DADDY! Happy Fathers' Day! If I were there at home today I hope we'd eat barbecue ribs in the backyard, play badminton, and listen to that Regina Spektor CD over and over and over again. I love you and I hope you had a happy day and that you didn't miss Nicky and me too much. Don't worry, we'll be home soon.
Great news! We found some investigators this week! YAYAYAYAYAY. I knew they couldn't hide from us forever. It all started when we found this really old investigator in our Area Book (see! looking through the area book worked!) and then one thing led to another and we started teaching her and her sister English and her sister's two daughters English as well! And the gospel of course, but this week we didn't get much farther than, "Do you have a religion?" No. "Do you believe in God?" Also no. But it's not like I haven't heard that one before so I'll tell you how it goes! I'm so excited to teach them! The first lady we met (the one who was sort of an investigator in the past) used to attend English class at our church and meet with the elders back in the 90s. When we met with her this week she pulled out all these pictures of her, her kids, and the elders from, like, 1997. Ha. Fun fact. 1997 elders look exactly the same as 2014 elders. But the great part was that she remembered all their names and when they transferred and where they were from. It made me hopeful that since we were the first sister missionaries she'd ever met, she would one day feel the same way about us. And that one day when she talked about the missionaries from the Church of Jesus Christ of Latter-Day Saints, she would be a member! ^^
I learned some New Zealand slang! Since one of the elders in my ward is from New Zealand, he's been teaching me so slang and how to talk like a real New Zealander. And now I'll teach you!
New Zealand Slang: A List
skux - cool. And if you add another "x" and make it "skuxx" it's even cooler. or so i'm told.
hucks - dollars. Just like "bucks" but with an "h."
hardcase - funny
hard - I agree
honest - for sure
hoof - It stands for "honest over our friendship," but it means "Really for sure" or "Really?" Like one person could say to his friend, "I just found a million dollars!" And the friend would say, "Hoof?" "Hoof." I don't understand it either.
"She'll be all right." - "Everything will turn out okay."
Wow. They almost all start with "h." That's kind of weird. Must be a New Zealand thing.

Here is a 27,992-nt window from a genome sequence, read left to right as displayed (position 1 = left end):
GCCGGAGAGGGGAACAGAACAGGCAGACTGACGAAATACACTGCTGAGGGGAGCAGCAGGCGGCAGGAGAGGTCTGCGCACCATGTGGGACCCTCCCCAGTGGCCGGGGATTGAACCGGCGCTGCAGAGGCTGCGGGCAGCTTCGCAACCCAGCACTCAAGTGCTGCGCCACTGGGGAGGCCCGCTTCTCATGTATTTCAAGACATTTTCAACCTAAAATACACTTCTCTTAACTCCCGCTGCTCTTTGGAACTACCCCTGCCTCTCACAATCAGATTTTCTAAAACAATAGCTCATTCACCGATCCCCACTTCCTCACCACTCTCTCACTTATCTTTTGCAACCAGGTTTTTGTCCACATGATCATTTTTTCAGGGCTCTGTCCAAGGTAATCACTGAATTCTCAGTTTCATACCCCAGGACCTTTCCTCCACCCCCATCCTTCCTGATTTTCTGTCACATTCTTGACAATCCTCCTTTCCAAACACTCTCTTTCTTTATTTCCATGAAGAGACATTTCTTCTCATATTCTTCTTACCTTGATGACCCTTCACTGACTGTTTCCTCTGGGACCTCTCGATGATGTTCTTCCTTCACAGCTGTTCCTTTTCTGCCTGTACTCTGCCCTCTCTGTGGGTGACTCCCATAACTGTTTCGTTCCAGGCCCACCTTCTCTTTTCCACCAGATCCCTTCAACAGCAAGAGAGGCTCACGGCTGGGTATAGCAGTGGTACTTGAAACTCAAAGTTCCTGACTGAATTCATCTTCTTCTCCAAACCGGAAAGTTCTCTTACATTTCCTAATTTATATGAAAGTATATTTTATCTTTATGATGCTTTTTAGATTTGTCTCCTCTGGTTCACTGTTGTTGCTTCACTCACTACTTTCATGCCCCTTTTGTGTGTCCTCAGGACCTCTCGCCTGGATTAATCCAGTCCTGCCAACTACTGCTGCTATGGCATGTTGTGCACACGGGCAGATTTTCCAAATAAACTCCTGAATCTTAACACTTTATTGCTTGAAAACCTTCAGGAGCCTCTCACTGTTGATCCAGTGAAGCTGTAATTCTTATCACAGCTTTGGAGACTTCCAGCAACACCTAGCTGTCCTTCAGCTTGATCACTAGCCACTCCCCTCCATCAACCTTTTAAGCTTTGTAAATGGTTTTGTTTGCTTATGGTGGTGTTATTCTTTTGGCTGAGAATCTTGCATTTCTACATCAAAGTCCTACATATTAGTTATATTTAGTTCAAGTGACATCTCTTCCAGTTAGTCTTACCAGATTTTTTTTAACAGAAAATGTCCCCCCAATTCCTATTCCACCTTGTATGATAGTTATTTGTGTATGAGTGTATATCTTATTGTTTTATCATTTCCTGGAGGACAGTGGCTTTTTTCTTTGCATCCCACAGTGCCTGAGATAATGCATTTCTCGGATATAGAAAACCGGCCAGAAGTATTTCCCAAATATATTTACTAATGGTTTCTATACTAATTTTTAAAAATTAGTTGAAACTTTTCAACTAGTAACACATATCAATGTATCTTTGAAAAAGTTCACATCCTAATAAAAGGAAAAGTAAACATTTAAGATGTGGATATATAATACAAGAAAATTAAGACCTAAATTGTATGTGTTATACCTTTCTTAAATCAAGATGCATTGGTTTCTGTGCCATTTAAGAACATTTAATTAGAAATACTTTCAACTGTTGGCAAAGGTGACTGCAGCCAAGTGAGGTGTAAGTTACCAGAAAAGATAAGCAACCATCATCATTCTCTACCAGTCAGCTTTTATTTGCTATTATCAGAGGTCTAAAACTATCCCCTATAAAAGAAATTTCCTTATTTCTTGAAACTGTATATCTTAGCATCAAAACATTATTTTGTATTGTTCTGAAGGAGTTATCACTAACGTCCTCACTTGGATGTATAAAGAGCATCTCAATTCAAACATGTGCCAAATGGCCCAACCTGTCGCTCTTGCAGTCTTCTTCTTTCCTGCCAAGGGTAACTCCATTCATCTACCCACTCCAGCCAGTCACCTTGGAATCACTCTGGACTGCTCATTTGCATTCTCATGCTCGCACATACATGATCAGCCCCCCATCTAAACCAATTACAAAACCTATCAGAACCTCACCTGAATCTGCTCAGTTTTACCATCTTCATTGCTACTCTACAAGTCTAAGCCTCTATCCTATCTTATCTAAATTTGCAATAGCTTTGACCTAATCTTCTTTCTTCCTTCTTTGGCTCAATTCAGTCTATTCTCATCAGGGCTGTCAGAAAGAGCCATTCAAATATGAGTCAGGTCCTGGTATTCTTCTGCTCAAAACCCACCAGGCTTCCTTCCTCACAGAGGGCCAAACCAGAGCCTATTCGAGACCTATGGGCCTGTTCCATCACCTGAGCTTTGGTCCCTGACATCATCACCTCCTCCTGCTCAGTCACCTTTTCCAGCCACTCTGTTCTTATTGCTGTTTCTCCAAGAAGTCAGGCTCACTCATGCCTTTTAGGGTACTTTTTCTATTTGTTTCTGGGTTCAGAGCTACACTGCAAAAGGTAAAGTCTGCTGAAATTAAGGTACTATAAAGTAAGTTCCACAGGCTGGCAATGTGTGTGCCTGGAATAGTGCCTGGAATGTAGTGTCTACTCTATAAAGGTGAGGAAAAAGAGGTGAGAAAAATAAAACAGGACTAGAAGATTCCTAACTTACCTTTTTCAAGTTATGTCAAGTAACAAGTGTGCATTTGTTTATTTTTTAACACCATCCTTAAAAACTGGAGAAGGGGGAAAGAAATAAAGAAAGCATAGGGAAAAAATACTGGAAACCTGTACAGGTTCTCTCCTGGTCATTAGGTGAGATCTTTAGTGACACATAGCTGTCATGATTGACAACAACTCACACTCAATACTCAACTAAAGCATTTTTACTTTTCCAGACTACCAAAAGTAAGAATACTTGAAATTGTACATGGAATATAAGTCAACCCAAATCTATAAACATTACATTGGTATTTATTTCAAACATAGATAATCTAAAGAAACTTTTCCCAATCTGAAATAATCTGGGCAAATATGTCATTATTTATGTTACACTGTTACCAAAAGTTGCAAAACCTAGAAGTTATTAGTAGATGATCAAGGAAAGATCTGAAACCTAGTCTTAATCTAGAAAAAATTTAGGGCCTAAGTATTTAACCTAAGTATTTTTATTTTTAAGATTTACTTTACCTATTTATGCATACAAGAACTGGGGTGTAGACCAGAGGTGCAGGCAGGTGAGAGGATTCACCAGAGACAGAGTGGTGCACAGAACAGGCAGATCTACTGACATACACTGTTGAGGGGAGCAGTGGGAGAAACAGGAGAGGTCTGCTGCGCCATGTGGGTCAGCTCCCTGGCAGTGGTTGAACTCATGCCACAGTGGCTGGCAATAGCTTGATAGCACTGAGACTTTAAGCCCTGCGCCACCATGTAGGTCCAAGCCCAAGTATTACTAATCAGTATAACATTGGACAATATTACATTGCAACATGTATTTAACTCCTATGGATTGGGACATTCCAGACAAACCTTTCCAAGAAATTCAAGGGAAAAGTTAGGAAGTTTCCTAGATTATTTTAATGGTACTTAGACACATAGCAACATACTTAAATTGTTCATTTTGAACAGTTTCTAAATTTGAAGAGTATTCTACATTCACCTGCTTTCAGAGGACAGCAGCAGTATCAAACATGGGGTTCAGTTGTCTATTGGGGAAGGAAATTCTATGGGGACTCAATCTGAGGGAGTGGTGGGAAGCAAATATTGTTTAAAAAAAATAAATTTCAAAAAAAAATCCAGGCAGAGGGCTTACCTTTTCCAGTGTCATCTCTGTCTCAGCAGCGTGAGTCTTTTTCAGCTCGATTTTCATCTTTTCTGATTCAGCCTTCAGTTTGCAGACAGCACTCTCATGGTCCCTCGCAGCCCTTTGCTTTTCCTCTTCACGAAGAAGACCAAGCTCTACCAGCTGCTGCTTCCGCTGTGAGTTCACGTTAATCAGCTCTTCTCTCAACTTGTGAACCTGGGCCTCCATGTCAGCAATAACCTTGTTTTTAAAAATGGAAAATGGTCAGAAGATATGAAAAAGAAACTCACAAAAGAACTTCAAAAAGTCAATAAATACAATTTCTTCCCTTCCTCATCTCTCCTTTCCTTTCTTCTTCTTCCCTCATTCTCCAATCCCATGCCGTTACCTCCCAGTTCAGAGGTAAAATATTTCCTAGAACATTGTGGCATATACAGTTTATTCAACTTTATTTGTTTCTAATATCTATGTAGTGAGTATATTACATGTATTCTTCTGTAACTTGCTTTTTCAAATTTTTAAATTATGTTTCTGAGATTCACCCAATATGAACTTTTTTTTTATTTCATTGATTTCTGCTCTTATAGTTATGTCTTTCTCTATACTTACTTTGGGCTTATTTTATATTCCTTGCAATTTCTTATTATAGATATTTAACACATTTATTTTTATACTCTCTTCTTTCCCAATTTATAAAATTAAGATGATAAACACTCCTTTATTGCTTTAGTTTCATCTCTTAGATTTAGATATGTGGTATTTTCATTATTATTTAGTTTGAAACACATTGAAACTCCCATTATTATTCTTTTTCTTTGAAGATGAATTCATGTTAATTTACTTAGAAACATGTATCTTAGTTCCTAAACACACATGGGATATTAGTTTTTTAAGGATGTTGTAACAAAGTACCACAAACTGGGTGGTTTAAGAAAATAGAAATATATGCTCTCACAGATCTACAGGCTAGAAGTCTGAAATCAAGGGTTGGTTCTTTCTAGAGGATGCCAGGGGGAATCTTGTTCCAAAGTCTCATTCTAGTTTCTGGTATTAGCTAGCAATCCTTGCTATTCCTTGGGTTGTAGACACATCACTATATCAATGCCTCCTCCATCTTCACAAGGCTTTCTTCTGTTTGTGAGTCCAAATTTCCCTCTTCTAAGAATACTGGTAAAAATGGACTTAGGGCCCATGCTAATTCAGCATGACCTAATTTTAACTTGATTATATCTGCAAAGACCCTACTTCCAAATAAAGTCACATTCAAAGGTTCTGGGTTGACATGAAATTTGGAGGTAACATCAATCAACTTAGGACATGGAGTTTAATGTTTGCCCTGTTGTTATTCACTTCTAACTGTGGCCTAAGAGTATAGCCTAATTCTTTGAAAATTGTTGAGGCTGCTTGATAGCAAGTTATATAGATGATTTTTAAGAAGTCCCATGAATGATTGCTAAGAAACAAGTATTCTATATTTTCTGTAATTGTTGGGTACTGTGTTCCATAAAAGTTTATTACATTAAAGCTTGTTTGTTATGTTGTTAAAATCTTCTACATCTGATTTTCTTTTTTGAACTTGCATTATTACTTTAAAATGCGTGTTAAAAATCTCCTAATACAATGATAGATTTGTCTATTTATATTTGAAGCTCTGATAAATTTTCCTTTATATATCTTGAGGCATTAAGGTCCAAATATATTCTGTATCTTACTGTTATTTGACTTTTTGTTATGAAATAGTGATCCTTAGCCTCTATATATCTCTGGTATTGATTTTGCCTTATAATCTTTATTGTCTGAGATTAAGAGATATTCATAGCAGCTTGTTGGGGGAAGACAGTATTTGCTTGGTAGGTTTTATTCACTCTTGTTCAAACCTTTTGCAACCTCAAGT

I unclogged the drain! Momma, you would be so proud of me. I noticed that the drain in our bathroom wasn't working very well and as a result our entire bathroom kept flooding with water (remember, in Korea, the whole bathroom is the shower), so I set out to investigate! I began by removing the layer of soap and hair that covered the lid of drain. I thought that might be the problem, but I was still kneeling in an inch of water, so I delved a bit further. Within the drain, there was...another drain! Drain-ception! This drain had a lid too, so I again scraped off the layer of soap and hair in the hopes that at last the flood in our bathroom would decrease. But it didn't. Intrigued, I removed the lid from the second drain and found...another drain! And do you know was was clogging the final drain? The biggest wad of soap and hair that I've ever had the misfortune to find. It was honestly the size of a large mouse (maybe it once was a large mouse), but I scooped it out like it was nothing. The bathroom flood receded, the drain gurgled happily, and I knelt on the tile floor clutching my soapy hairball, beaming and victorious.
As I was trying to get to sleep last night I began thinking, "How can I compare my drain experience with missionary work? After all, I need to end my email with something spiritual." And I figured it out! Are you ready? Here's my analogy.
Before I left home, I had only one desire for my mission--to help other people and to bring them the good news of the gospel. A good desire right? Kind of like my initial desire to unclog our drain. But as I got further and further into my mission, I realized that there is so much more to missionary work than I orginally thought. At least for me, it's not just teaching the gospel, but teaching English. It's not just learning Korean, but learning compassion. I wanted to help people, but sometimes I can't--I have to let them help me. Like my discovery of the second level of our drain, missionary work is far more complex than I ever imagined. Which is hard sometimes, but also good. And I know that my mission has even more in store for me--more challenges and more blessings than I haven't even considered yet. So I look forward to the day when I can look back on my mission and all the good it's brought me and clutch the metaphorical soap-scum hairball that is my mission, at last understanding how much I've learned and how much I've accomplished.
Did you like my analogy? I'm pretty happy with it. Someone should give me a Pulitzer.
Kay, I love you all!
Till next week,